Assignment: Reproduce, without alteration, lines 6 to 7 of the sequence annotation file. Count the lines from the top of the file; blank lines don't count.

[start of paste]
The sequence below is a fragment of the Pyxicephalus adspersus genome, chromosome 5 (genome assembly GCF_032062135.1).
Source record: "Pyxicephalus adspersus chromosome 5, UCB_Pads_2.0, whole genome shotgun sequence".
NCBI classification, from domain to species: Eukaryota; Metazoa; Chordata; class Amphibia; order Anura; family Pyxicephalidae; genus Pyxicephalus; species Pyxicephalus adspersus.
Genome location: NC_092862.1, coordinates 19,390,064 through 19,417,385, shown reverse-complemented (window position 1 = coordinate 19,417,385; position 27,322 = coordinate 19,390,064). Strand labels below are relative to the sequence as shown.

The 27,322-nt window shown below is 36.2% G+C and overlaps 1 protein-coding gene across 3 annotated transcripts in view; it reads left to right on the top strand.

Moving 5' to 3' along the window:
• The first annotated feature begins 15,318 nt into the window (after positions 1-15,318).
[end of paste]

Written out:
Moving 5' to 3' along the window:
• The first annotated feature begins 15,318 nt into the window (after positions 1-15,318).